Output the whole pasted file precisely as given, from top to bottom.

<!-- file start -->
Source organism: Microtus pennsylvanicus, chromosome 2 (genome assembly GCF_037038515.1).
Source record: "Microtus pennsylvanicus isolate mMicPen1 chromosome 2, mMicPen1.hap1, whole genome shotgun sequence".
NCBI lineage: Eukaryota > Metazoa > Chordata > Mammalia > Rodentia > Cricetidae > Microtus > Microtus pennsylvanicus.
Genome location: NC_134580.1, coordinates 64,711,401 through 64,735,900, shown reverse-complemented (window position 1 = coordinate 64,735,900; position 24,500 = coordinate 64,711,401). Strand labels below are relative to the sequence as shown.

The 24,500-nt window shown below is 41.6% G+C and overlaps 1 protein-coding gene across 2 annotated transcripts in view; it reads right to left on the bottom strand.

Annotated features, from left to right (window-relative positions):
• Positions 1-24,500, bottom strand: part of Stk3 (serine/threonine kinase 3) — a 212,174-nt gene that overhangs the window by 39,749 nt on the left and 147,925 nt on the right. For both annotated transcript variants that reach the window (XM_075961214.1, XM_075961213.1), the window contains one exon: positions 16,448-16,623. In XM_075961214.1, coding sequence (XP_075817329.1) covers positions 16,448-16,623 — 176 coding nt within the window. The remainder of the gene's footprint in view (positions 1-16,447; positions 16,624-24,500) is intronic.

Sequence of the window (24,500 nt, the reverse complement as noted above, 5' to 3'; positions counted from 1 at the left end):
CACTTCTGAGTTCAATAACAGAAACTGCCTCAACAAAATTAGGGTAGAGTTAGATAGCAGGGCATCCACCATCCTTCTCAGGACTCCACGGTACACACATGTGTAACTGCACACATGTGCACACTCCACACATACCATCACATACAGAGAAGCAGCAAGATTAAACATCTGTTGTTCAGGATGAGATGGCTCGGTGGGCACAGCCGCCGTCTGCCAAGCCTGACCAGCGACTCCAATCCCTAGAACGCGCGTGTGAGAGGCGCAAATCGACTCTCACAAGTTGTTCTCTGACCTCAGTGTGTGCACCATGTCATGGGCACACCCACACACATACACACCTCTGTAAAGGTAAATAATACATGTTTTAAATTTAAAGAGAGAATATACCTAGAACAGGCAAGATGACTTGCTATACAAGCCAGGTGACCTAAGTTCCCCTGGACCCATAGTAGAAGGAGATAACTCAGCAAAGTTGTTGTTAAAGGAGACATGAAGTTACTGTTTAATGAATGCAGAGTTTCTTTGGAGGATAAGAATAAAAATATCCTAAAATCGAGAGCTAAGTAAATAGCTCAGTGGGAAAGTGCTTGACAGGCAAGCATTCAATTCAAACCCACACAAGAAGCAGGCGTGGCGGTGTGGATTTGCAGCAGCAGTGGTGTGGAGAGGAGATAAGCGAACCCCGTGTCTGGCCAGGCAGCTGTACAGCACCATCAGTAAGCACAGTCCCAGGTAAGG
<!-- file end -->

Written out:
Source organism: Microtus pennsylvanicus, chromosome 2 (genome assembly GCF_037038515.1).
Source record: "Microtus pennsylvanicus isolate mMicPen1 chromosome 2, mMicPen1.hap1, whole genome shotgun sequence".
NCBI lineage: Eukaryota > Metazoa > Chordata > Mammalia > Rodentia > Cricetidae > Microtus > Microtus pennsylvanicus.
Genome location: NC_134580.1, coordinates 64,711,401 through 64,735,900, shown reverse-complemented (window position 1 = coordinate 64,735,900; position 24,500 = coordinate 64,711,401). Strand labels below are relative to the sequence as shown.

The 24,500-nt window shown below is 41.6% G+C and overlaps 1 protein-coding gene across 2 annotated transcripts in view; it reads right to left on the bottom strand.

Annotated features, from left to right (window-relative positions):
• Positions 1-24,500, bottom strand: part of Stk3 (serine/threonine kinase 3) — a 212,174-nt gene that overhangs the window by 39,749 nt on the left and 147,925 nt on the right. For both annotated transcript variants that reach the window (XM_075961214.1, XM_075961213.1), the window contains one exon: positions 16,448-16,623. In XM_075961214.1, coding sequence (XP_075817329.1) covers positions 16,448-16,623 — 176 coding nt within the window. The remainder of the gene's footprint in view (positions 1-16,447; positions 16,624-24,500) is intronic.

Sequence of the window (24,500 nt, the reverse complement as noted above, 5' to 3'; positions counted from 1 at the left end):
CACTTCTGAGTTCAATAACAGAAACTGCCTCAACAAAATTAGGGTAGAGTTAGATAGCAGGGCATCCACCATCCTTCTCAGGACTCCACGGTACACACATGTGTAACTGCACACATGTGCACACTCCACACATACCATCACATACAGAGAAGCAGCAAGATTAAACATCTGTTGTTCAGGATGAGATGGCTCGGTGGGCACAGCCGCCGTCTGCCAAGCCTGACCAGCGACTCCAATCCCTAGAACGCGCGTGTGAGAGGCGCAAATCGACTCTCACAAGTTGTTCTCTGACCTCAGTGTGTGCACCATGTCATGGGCACACCCACACACATACACACCTCTGTAAAGGTAAATAATACATGTTTTAAATTTAAAGAGAGAATATACCTAGAACAGGCAAGATGACTTGCTATACAAGCCAGGTGACCTAAGTTCCCCTGGACCCATAGTAGAAGGAGATAACTCAGCAAAGTTGTTGTTAAAGGAGACATGAAGTTACTGTTTAATGAATGCAGAGTTTCTTTGGAGGATAAGAATAAAAATATCCTAAAATCGAGAGCTAAGTAAATAGCTCAGTGGGAAAGTGCTTGACAGGCAAGCATTCAATTCAAACCCACACAAGAAGCAGGCGTGGCGGTGTGGATTTGCAGCAGCAGTGGTGTGGAGAGGAGATAAGCGAACCCCGTGTCTGGCCAGGCAGCTGTACAGCACCATCAGTAAGCACAGTCCCAGGTAAGG